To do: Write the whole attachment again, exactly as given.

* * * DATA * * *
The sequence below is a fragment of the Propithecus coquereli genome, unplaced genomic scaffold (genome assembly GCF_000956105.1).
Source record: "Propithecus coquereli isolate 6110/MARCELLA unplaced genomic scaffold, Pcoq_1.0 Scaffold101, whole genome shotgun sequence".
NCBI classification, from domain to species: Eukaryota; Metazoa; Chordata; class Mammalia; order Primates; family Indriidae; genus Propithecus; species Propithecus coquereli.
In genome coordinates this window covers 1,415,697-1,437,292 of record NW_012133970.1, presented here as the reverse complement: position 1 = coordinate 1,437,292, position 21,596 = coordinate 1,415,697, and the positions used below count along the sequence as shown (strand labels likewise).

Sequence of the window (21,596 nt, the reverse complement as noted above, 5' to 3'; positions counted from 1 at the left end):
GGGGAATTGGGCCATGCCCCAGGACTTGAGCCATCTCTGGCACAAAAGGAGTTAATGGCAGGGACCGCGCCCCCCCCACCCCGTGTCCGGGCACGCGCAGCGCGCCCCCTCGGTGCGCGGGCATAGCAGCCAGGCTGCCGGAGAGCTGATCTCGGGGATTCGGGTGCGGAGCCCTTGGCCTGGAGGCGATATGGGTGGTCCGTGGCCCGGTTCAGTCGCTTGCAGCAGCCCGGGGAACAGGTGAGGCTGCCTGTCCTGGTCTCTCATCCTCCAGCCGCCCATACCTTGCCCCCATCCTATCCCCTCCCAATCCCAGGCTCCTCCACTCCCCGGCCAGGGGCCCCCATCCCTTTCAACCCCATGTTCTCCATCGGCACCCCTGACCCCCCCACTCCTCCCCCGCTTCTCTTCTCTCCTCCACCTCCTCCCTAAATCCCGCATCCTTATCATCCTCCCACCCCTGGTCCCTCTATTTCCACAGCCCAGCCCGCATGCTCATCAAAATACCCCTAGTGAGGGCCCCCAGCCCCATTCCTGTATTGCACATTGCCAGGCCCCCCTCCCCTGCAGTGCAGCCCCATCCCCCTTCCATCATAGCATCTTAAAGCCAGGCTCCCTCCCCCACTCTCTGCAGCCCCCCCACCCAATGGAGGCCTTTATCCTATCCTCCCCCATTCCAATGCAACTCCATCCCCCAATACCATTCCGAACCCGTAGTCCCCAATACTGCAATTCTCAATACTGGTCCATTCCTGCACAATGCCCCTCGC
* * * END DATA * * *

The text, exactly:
The sequence below is a fragment of the Propithecus coquereli genome, unplaced genomic scaffold (genome assembly GCF_000956105.1).
Source record: "Propithecus coquereli isolate 6110/MARCELLA unplaced genomic scaffold, Pcoq_1.0 Scaffold101, whole genome shotgun sequence".
NCBI classification, from domain to species: Eukaryota; Metazoa; Chordata; class Mammalia; order Primates; family Indriidae; genus Propithecus; species Propithecus coquereli.
In genome coordinates this window covers 1,415,697-1,437,292 of record NW_012133970.1, presented here as the reverse complement: position 1 = coordinate 1,437,292, position 21,596 = coordinate 1,415,697, and the positions used below count along the sequence as shown (strand labels likewise).

Sequence of the window (21,596 nt, the reverse complement as noted above, 5' to 3'; positions counted from 1 at the left end):
GGGGAATTGGGCCATGCCCCAGGACTTGAGCCATCTCTGGCACAAAAGGAGTTAATGGCAGGGACCGCGCCCCCCCCACCCCGTGTCCGGGCACGCGCAGCGCGCCCCCTCGGTGCGCGGGCATAGCAGCCAGGCTGCCGGAGAGCTGATCTCGGGGATTCGGGTGCGGAGCCCTTGGCCTGGAGGCGATATGGGTGGTCCGTGGCCCGGTTCAGTCGCTTGCAGCAGCCCGGGGAACAGGTGAGGCTGCCTGTCCTGGTCTCTCATCCTCCAGCCGCCCATACCTTGCCCCCATCCTATCCCCTCCCAATCCCAGGCTCCTCCACTCCCCGGCCAGGGGCCCCCATCCCTTTCAACCCCATGTTCTCCATCGGCACCCCTGACCCCCCCACTCCTCCCCCGCTTCTCTTCTCTCCTCCACCTCCTCCCTAAATCCCGCATCCTTATCATCCTCCCACCCCTGGTCCCTCTATTTCCACAGCCCAGCCCGCATGCTCATCAAAATACCCCTAGTGAGGGCCCCCAGCCCCATTCCTGTATTGCACATTGCCAGGCCCCCCTCCCCTGCAGTGCAGCCCCATCCCCCTTCCATCATAGCATCTTAAAGCCAGGCTCCCTCCCCCACTCTCTGCAGCCCCCCCACCCAATGGAGGCCTTTATCCTATCCTCCCCCATTCCAATGCAACTCCATCCCCCAATACCATTCCGAACCCGTAGTCCCCAATACTGCAATTCTCAATACTGGTCCATTCCTGCACAATGCCCCTCGC